FocusAsia BR downtrend to persist on weak demand, plunging BD prices

04 May 2012 06:10  [Source: ICIS news]

By Helen Yan

BD is a raw material for the production of BR, which, in turn, is used in the manufacture of tyres for the automotive sector.SINGAPORE (ICIS)--Asia butadiene rubber (BR) prices look set to fall further, tracking steep declines in values of feedstock butadiene (BD), given continued weakness in demand, industry sources said on Friday.

Spot BR prices shed about 5% or $150-200/tonne (€114-152/tonne) in the week ended 3 May to $3,450-3,500/tonne CFR (cost and freight) northeast (NE) Asia, according to ICIS.

BD values, on the other hand, declined $14% or by $450/tonne in the week ended 27 April to $2,750-2,800/tonne CFR NE Asia, ICIS data showed.

“If the feedstock BD price falls further to below $2,500/tonne, this means that the BR price will follow suit and are likely to drop further to around $3,200/tonne,” a downstream tyre producer said.

BD is a raw material for the production of BR, which, in turn, is used in the manufacture of tyres for the automotive sector.

At current prices, the average BR-BD spread is computed at $700/tonne – at the upper end of the $600-700/tonne range that allows BR producers to generate marginal production margins.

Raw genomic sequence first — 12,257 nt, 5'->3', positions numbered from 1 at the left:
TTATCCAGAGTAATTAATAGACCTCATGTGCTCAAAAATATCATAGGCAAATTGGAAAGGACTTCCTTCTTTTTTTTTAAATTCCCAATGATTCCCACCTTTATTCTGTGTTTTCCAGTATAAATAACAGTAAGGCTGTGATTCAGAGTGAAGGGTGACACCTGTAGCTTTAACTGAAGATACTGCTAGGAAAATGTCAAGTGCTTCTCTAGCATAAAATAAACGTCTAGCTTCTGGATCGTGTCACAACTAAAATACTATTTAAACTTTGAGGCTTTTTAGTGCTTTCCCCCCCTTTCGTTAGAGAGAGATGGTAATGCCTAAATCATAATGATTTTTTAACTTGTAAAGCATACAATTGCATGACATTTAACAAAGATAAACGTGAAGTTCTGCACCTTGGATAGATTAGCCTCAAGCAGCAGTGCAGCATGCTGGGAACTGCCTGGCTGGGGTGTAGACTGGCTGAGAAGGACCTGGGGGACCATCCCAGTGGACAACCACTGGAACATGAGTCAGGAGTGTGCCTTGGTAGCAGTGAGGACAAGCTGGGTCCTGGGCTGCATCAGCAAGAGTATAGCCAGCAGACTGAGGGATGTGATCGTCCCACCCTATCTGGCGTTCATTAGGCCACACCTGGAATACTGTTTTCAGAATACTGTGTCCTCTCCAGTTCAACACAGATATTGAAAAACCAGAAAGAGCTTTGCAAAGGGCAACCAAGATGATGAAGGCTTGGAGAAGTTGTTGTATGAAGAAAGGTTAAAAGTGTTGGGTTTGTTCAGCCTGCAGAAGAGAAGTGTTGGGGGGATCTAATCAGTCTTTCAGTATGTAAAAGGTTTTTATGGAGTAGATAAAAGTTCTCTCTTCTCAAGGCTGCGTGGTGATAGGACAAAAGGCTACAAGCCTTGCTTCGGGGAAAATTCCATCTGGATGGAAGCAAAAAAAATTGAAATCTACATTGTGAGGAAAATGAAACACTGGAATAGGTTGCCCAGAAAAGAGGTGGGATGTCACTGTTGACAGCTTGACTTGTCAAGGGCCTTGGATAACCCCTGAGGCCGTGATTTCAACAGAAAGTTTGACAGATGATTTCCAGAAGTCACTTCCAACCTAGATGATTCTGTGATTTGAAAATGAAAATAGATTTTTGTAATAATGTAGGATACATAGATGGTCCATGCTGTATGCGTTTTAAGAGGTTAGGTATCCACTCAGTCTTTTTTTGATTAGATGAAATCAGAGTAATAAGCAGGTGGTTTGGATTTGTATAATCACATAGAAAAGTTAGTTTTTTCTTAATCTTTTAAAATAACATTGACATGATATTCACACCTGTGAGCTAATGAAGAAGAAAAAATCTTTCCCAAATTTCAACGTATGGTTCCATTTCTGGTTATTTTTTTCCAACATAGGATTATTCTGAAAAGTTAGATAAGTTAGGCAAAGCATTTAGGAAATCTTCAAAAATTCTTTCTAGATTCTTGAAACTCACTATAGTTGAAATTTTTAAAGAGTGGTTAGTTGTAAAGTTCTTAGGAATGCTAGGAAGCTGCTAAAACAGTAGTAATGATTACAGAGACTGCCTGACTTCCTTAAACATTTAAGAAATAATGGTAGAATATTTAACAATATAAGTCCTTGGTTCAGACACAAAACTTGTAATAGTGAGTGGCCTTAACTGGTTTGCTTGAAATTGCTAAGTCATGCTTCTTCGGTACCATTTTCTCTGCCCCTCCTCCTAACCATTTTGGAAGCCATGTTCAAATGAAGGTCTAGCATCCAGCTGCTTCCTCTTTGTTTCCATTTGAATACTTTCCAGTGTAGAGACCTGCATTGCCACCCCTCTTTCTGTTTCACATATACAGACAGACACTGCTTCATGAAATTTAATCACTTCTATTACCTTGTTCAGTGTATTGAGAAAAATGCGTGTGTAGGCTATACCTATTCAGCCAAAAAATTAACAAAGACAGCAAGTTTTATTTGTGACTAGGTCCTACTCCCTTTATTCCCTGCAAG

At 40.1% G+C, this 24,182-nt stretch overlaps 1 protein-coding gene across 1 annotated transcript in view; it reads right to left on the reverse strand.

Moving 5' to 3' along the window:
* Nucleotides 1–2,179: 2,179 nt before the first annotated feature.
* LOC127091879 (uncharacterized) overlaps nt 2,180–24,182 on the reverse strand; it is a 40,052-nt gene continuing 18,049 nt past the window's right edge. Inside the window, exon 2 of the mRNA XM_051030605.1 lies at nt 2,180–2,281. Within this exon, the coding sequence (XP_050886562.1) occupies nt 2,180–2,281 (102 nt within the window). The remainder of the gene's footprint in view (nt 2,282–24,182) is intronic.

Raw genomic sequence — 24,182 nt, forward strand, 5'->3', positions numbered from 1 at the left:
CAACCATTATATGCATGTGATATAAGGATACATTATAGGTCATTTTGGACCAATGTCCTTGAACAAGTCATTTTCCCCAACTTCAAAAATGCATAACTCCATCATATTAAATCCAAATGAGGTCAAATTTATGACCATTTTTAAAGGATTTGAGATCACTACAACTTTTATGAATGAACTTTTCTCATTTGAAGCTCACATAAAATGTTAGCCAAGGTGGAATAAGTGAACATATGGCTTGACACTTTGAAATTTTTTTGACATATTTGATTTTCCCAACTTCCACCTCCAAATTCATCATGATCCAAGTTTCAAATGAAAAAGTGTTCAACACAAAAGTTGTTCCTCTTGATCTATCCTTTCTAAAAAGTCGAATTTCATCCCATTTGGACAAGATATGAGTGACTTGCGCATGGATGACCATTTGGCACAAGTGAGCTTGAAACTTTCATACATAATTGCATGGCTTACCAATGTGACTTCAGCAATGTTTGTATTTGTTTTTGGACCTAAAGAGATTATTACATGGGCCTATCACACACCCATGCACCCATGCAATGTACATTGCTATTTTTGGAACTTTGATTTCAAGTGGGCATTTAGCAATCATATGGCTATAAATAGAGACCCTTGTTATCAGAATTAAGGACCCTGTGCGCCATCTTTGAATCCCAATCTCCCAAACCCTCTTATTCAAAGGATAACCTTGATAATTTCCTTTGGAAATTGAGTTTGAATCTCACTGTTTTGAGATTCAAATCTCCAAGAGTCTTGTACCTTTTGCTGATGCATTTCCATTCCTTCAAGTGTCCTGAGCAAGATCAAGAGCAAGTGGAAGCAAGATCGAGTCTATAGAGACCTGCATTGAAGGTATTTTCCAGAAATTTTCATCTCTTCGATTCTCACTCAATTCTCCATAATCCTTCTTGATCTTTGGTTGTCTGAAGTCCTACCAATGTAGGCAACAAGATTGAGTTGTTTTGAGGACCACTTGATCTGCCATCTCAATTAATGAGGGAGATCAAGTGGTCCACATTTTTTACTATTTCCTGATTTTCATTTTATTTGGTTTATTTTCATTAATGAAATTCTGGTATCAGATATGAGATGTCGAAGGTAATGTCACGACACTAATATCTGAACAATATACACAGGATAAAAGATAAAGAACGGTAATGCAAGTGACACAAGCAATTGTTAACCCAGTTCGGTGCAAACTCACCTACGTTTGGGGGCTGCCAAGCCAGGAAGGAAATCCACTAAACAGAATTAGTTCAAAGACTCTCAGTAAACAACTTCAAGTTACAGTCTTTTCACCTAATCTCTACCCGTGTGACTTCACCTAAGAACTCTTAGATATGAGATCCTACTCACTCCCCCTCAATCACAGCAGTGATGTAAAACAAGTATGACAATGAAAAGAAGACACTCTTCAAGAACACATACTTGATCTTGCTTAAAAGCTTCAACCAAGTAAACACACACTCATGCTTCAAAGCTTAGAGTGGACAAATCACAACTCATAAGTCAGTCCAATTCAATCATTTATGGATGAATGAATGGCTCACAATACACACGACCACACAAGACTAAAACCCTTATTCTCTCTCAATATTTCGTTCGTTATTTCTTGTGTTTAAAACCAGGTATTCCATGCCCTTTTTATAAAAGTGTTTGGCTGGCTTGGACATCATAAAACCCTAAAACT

BR may not find support on the demand front because of a general weakness in the global economy – with Europe still mired in a sovereign debt crisis, the US economy still showing weakness and China slowing down.

Consumers across all geographies tend to cut back on car purchases given a weak job market, thereby affecting BR consumption.

“We expect the second quarter to remain soft and do not expect demand to pick up in view of the uncertain global market outlook,” a China-based tyre producer said.

Tyre makers in China, which is a key importer of synthetic rubber in Asia, are mostly running their plants at reduced capacities of 50-60% amid declines in sales in the domestic and export markets.

China ranks as the largest car market in the world, but the country’s first-quarter 2012 auto sales fell 3.4% year on year. For the whole of 2011, car sales recorded a minimal growth of 2.5%, official data showed

“The market is very weak and even though we quote very competitive offers, the Chinese traders and tyre makers are not buying. We have so much stocks to clear and there are no buyers,” a BR trader said.

($1 = €0.76)

Read John Richardson and Malini Hariharan’s blog – Asian Chemical Connections

By: Helen Yan
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